Learning About Polar Bears With Quiz and Experiment
By Elizabeth Wistrom
Enhance your science lesson plans for Kindergarten with these facts and science experiment. Students will learn more about polar bears and how their blubber keeps them warm. The article also provides a link to polar bear crafts which you can use to supplement the unit.
Polar bears are beautiful animals and fun to learn about! Before beginning your science lesson plans for kindergarten, introduce the topic and by reading the book Polar Bears, by Gail Gibbons. This non-fiction reader is a great source of basic and interesting facts about polar bears. Explain to the children that after you have finished reading the story aloud, they will be asked to generate a list of 10 polar bear facts from those they will hear in the story - so they should be certain to listen carefully.
After you have finished reading the story, work together as a class to devise a list of 10 polar bear facts. Use a permanent black marker and chart paper to record their answers. For fun, you may wish to cut the chart paper into the shape of a polar bear or a polar bear's paw.
We have a list of suggested topics below, and with basic answers in parentheses you can give your class a little quiz, as well!
Where polar bears live. (The Arctic)
What scientists call the polar bear. (Ursus Maritimus - which means "sea bear")
What it likes to eat. (Seals)
What the physical characteristics of a polar bear are. (Small ears, extra eyelids, webbed paws, teeth, fur)
Why polar bears do not have eyelashes. (They would freeze and have icicles)
How long a male polar bear is. (About 10 feet)
How much a male polar bear weighs. (750-1100 pounds)
How it keeps warm. (Blubber)
What polar bear babies are called. (Cubs)
How fast a polar bear can run. (40 miles per hour)
A fun component to include in any science lesson plans for kindergarten is an experiment. Here is a simple experiment that you can do to reinforce one of the facts discussed above.
Polar bears have a layer of fat under their skin. This layer of fat is called "blubber." The blubber can be 4-5 inches thick. The polar bear's layer of fat helps to keep the bear warm and protected from the cold Arctic air and water.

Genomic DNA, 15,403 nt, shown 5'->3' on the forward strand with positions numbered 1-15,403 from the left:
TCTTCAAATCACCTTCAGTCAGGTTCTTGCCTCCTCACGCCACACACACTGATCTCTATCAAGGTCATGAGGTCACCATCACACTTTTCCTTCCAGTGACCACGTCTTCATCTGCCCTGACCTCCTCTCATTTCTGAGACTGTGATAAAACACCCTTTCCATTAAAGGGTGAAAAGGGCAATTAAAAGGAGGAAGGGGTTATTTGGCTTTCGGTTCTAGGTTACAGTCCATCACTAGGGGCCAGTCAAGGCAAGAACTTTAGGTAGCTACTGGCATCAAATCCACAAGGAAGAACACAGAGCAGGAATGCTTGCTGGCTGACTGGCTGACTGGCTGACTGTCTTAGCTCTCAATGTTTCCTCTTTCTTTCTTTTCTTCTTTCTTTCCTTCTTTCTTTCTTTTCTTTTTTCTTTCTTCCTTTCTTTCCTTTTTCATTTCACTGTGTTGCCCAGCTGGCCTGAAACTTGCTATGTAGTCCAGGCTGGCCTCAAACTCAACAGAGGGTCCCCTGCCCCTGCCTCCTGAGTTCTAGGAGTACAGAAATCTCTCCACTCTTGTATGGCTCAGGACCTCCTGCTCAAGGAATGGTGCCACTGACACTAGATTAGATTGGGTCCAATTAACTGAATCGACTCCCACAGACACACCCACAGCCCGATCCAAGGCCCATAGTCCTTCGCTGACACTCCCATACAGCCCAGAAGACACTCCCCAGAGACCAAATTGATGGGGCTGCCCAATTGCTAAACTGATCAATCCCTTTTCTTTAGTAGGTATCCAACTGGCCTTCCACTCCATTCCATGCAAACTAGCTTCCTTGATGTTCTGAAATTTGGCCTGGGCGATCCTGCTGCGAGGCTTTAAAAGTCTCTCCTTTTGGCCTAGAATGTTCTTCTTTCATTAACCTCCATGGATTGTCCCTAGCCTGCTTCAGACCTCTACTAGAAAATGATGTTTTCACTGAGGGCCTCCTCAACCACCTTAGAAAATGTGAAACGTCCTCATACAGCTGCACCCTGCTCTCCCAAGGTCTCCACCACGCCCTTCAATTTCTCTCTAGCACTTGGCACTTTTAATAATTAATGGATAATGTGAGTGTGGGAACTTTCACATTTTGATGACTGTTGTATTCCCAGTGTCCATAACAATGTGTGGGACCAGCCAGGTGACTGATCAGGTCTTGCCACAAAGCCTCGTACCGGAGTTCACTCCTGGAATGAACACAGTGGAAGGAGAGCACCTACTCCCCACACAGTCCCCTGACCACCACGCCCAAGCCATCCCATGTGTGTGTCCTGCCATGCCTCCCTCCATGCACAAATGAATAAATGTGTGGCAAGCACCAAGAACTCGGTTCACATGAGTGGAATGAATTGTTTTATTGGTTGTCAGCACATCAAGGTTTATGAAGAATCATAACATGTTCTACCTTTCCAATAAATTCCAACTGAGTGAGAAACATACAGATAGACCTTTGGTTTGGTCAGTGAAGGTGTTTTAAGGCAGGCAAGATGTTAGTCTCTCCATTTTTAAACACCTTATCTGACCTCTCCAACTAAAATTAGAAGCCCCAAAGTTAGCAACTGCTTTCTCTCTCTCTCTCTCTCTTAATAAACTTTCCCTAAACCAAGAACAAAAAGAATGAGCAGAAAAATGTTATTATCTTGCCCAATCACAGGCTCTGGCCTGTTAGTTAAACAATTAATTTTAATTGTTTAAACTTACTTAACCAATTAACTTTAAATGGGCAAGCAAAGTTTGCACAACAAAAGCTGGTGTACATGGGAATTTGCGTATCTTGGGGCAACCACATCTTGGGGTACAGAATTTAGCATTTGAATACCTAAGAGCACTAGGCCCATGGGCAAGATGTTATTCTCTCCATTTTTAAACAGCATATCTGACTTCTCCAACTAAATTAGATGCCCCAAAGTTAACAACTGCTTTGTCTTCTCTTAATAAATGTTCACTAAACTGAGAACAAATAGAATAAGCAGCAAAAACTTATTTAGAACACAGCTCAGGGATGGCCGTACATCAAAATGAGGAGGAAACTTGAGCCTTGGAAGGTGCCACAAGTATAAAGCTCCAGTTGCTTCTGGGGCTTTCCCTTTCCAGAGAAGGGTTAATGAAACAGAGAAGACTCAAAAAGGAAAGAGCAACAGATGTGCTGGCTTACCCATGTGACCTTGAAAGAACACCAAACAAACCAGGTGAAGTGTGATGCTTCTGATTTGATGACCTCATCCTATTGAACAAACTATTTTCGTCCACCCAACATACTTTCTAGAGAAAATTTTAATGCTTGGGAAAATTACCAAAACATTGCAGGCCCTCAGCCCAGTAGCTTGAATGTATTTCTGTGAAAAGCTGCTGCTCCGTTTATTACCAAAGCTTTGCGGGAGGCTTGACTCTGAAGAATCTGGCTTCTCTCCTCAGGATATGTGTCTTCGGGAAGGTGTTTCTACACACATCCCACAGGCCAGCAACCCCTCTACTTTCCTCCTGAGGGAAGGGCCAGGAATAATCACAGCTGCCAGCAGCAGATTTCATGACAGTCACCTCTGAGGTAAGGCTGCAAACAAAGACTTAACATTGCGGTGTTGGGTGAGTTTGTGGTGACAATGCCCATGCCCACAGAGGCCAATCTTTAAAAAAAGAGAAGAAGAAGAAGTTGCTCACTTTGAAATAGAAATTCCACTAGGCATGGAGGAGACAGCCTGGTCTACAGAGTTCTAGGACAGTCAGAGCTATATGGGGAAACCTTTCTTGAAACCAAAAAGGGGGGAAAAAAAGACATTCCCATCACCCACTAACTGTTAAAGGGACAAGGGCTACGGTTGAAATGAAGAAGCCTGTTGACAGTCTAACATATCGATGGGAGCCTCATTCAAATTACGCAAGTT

Blubber - or animal fat - is very similar to a type of vegetable fat that we are familiar with, called lard or shortening. Shortening is often used for cooking.
As a part of these science lesson plans for Kindergarten, shortening can be used to demonstrate how an animal's blubber provides warmth.
Bowl of ice cold water
Container of lard or vegetable shortening
2 plastic sandwich bags (one bag should be empty. The other should be 3/4 full of the shortening or lard.)
Have students come up to the science experiment station one at a time.
Instruct the student to place one hand in the ice cold bowl of water.
Ask the student how their hand felt. (The response you are looking for is "cold.")
Now have the student place their dry hand in the empty bag, and then the bagged hand into the bag partially filled with lard or shortening.
Ask the student to now place both hands in the ice cold bowl of water - the bare hand and the hand protected inside the bag of lard or shortening.
Ask the student which hand feels warmer. (The response you are looking for is "the hand inside the bag of lard or shortening.")
Have the student remove their hands and dry off.
Remind the student of the 10 polar bear facts learned, and reiterate that a polar bear's blubber helps to keep it warm and protected from the cold Arctic air and water. The shortening is similar to the blubber. That is why the hand inside the bag of shortening or lard felt warmer - because it was protected from the ice cold water the same way the blubber protects the polar bear.
Repeat the steps with the next student.
Your class is sure to have fun learning about polar bears with these hands-on activities! While students are waiting for their turn at the science experiment station, or after they have finished with the experiment part of these science lesson plans for Kindergarten, you may wish to have them complete a polar bear craft or create a book using the facts they have learned.
Resources and Image Credit
Activities are based on the author's own experience